It was a small wire service story buried on a back page of the New York Post. Palo Alto police found a 29-year-old man in a torpid coma, sitting outside a Starbucks in a Porsche Carrera GT, incoherently mumbling something about a Cadillac DeVille DHS. The unidentified man was dressed in jeans, Nikes and a baseball cap worn backwards.
This seemingly unimportant event launched a whispered rumor that spread like wildfire throughout world financial markets. This was the modus operandi of the long-dormant international terrorist known as Hard Drive. The New York Stock Exchange suspended trading that day.
No one knows his real name, but those who claim to have encountered him coined the sobriquet, because of his merciless brutality. He is believed to be American, a former Wall Street stock broker who now moves in the sewers, gutters and parking garages of Tokyo, Munich, Moscow, Baghdad, Tel Aviv and Zurich with equal stealth. Alan Greenspan pays homage. OPEC nations track every vague rumor of sightings. His mystique extends to the top of the International Empire of the Suits. If Hard Drive should whisper in your ear, you dare not ignore him.
The unidentified man found in Palo Alto could be significant. It sparked rumors that Hard Drive is still alive and a key operative in the dot-com debacle.
Weeks later, world leaders followed reports of the mystery man in Palo Alto when he regained consciousness and claimed to have experienced a spiritual conversion. He bought a Cadillac DeVille DHS and began conducting seminars extolling the virtues of Cadillac with evangelical zeal. His message; If you arrogantly think your technology stocks can push out blue chippers while wearing a baseball cap and driving a Porsche, Hard Drive will make a correction out of you.
Cadillac has long been the symbol of quality and dependability, and if you want investors to stay with you, you must display similar quality and dependability. You are to dress in a suit and drive a proper car, i.e. Cadillac. For the 30-something Gen Xers who have come to think the dot-com highway is driven from a mouse pad, they're lagging behind the curve. They haven't seen the inside of a DeVille DHS.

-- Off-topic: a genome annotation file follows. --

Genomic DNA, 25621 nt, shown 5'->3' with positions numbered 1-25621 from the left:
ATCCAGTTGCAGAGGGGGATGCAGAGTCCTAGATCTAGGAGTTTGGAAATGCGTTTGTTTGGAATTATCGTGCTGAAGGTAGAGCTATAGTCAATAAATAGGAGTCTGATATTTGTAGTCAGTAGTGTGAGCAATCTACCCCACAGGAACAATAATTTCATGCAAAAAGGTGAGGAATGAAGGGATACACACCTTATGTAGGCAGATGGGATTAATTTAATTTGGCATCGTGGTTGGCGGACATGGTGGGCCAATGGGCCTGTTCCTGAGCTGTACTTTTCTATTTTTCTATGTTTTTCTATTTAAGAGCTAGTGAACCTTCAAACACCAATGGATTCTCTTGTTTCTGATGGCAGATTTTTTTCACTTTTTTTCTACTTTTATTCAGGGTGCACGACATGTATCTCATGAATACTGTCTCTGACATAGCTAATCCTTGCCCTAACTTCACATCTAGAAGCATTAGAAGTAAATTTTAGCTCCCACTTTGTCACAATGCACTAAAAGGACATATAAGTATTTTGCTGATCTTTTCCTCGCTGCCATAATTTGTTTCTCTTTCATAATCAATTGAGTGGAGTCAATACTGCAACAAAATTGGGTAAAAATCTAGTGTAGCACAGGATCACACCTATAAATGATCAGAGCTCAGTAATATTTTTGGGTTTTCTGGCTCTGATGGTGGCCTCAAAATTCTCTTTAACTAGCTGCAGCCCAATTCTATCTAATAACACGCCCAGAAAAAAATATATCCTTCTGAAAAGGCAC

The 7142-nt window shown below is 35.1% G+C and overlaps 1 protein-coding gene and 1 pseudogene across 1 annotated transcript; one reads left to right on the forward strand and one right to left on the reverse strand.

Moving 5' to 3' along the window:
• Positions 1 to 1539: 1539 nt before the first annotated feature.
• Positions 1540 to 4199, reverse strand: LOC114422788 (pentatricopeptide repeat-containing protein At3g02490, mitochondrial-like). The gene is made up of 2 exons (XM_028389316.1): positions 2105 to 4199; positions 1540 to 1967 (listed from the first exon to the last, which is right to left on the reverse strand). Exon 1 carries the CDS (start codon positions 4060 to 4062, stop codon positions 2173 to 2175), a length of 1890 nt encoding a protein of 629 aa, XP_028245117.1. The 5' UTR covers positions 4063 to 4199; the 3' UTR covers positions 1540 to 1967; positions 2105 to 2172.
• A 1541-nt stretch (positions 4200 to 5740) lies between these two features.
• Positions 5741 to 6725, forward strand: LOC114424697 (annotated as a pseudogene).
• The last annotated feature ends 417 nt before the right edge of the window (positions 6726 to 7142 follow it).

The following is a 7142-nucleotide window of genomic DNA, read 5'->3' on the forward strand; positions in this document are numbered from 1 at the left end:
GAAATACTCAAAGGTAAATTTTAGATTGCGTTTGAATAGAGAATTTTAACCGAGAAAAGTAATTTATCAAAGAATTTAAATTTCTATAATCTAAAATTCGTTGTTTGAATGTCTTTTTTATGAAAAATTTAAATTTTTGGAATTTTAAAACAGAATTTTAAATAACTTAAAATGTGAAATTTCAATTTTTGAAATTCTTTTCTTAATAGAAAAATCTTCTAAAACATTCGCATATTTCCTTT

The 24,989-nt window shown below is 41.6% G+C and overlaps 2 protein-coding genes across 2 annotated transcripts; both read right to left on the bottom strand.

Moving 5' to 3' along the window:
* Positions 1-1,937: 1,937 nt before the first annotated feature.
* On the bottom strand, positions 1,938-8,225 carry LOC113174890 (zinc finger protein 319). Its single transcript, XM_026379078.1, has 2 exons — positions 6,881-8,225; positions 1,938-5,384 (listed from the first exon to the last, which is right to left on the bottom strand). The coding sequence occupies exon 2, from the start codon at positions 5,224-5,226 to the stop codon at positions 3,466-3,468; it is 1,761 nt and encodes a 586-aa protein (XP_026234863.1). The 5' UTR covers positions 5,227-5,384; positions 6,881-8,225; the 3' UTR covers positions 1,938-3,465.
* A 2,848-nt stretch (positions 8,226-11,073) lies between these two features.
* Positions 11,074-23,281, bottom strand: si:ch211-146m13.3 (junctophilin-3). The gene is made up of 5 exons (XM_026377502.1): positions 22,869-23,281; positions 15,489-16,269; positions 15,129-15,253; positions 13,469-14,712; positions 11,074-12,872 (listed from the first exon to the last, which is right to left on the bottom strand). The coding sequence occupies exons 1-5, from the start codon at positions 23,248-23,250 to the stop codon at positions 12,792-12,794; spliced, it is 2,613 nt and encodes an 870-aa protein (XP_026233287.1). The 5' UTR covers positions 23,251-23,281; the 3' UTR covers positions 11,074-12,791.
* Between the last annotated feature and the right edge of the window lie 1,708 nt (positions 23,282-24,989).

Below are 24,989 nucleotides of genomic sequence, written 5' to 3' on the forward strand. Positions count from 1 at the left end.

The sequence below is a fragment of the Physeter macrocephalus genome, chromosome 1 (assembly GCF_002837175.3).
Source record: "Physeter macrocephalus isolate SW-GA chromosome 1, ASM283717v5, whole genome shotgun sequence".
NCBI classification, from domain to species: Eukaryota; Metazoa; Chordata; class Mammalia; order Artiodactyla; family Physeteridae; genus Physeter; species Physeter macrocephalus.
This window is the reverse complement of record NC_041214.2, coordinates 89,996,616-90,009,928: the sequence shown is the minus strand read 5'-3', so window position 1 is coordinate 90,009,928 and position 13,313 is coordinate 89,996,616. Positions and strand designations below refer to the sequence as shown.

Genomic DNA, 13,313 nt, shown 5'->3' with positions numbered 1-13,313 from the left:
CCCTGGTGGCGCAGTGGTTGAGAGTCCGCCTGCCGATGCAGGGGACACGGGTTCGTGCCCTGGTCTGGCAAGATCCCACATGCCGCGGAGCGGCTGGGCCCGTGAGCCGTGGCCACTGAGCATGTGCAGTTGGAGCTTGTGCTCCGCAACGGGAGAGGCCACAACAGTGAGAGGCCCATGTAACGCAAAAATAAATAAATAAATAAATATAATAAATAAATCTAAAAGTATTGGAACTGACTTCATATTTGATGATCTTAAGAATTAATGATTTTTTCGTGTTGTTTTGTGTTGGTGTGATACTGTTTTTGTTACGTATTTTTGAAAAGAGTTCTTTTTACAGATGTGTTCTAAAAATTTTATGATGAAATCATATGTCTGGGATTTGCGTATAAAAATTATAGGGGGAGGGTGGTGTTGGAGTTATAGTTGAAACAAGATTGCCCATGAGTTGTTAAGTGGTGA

The Cadillac of this millennium advances the Cadillac position as a world leader in integrating rapier-point technology with traditional regard for aesthetics and opulence in a transportation module.
Not to be ignored are rear parking assist (little sensors in the back bumper to warn you before you back into something), or the keen LED taillights, tri-zone climate control, tire pressure monitoring system and 12-way adjustable power leather seats with a massager in the lumbar support.
But two significant DeVille technological innovations are one, infotainment from its Bose audio system and two, news services from its Onstar Global Positioning Satellite communications system.
Bose audio system infotainment offers online and offline capabilities through integration of a computer, navigation system, CD-ROM and audio playback. The system is voice-controlled so you can keep your eyes on the road and your hands on the wheel. It lets you take notes on your voice memo and store them for playback later. Cadillac is test-marketing e-mail capability, so you can have your e-mail downloaded and read to you. For safety, the screen menus for e-mail and browser capability will not operate while the DeVille is moving.
A 22-character alphanumeric driver information display on the dash tells you things such as the pressure in each tire, average speed, miles to go on the gasoline you have, and so on and so on. And these are but a few of the MechanoTechno-geek peripherals that come packaged with an outstanding motorcar.
It hardly seems worth mentioning to detail the mechanicals of the DHS with its 275 horsepower Northstar V-8 engine. After all, it is a Cadillac. For your Greenie associates, it is a 50-state certified low emissions vehicle (LEV). As Cadillac owners have come to expect, a smooth quiet ride is fait accompli.
A six-passenger sedan is an endangered species. The DHS has a column-mounted shifter and a 40/20/40 split front seat arrangement with lap belts for all. To fully delineate all the opulent accommodations of the DHS would take volumes of rhapsodic prose and poetry.
America's brightest young minds may have assumed traditional capitalist doctrines are no longer relevant. Did they believe their Porsches, Range Rovers and Hummers gave them the cloak of invincibility? That's when the elusive Hard Drive resurfaced. Should young minds rethink this innovative new Cadillac? It might be just the thing for the 30-something generation after all. It could have a calming effect on nervous stockholders.
2001 CADILLAC DEVILLE
Base price, $46,267
As Tested, $51,272